The Signal, beacon light of student affairs

Stacked and sorted Signal archives within The Signal's office. Photo by Daniel Varitek | The Signal

Today, The Signal celebrates not just 85 years of existence but 85 years of independence.

Daily, we are ever focused on the present and the future, assigning stories weeks in advance and networking with our sources for news of interest to you. But today, we welcome the rare occurrence of looking backward, reflecting on and appreciating the countless hours of journalistic discovery that propelled The Signal to national recognition.

In 1926, what is now our university was an evening school of Georgia Tech. The Signal’s first manifestation was as The Technite, both a pun and a sister to Georgia Tech’s day paper, The Technique.

However, our present identity wasn’t seen until seven years later, on Oct. 2, 1933. After a transfer of university control to the University of Georgia in 1931, Vol. 1, No. 1 of The Evening Signal was published.

Our paper was, in every sense of the word, humble. We published a black-and-white, four-page paper only monthly, and our coverage was strictly confined to intracollegiate affairs.

“The paper will be published by the students, for the students, and about the students,” Ray Brandes, editor-in-chief, said in the first issue.

In many ways, that has not changed. But today, our modern coverage spans not just the school but the city as a whole. We are keenly aware of the decline in interest of the print product, so our methods of reaching our readership are increasingly innovative (and largely digital).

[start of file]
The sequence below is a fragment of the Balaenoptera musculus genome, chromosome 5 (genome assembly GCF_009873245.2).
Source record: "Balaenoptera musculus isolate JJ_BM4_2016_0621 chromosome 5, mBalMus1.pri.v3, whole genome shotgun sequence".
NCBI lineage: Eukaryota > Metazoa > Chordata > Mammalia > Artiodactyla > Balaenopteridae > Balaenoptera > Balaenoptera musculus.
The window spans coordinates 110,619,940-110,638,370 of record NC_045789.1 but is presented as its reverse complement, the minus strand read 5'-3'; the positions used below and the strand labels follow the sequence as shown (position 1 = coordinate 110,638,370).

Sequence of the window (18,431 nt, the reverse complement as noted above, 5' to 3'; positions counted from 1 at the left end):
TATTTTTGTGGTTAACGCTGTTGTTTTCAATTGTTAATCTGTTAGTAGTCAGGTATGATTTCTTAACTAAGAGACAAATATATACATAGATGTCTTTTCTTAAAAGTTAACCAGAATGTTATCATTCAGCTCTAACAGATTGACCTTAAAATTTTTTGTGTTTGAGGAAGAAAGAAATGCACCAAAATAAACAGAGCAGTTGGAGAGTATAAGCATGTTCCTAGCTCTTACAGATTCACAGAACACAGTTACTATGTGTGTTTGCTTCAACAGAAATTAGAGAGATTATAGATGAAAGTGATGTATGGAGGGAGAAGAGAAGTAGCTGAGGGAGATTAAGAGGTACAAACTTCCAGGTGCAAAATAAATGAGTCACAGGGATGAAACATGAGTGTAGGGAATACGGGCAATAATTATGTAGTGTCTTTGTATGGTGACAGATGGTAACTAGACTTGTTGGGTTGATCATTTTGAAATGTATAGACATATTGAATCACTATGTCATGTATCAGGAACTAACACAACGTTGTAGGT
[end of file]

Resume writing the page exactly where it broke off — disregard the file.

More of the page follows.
For the layperson at Georgia State, the work our student journalists, photographers, designers and developers do may seem miniscule. But when you look back at the key transformational points in Atlanta and Georgia State’s history, you’ll notice one important feature: The Signal was there for it all.

The reality is that without The Signal, most stories at Georgia State would go untold. And that truth is made abundantly clear within the pages of our dust-covered archives.

The nature of independence that The Signal employed over its 85 years was critical to our success. Many of the largest stories we chased were unfavorable to the university, which would not have been possible without editorial independence.

For example, we frequently travel to national conferences and are praised for our bold coverage.

“Our school wouldn’t even let us think of covering that!” the editor of one conservative, Christian university’s paper told me last year.

What strikes me as most interesting is that these journalists over the past 85 years had no idea they were making history. But we do.

In 15 years, the staff of The Signal will open the door to our archives once more and embark down a celebratory trip of 100 years of independent student journalism. Perhaps they will land on this issue and experience a glimpse into our lives today, suspended forever in time.

The Signal, beacon light of students affairs. May we shine forever bright.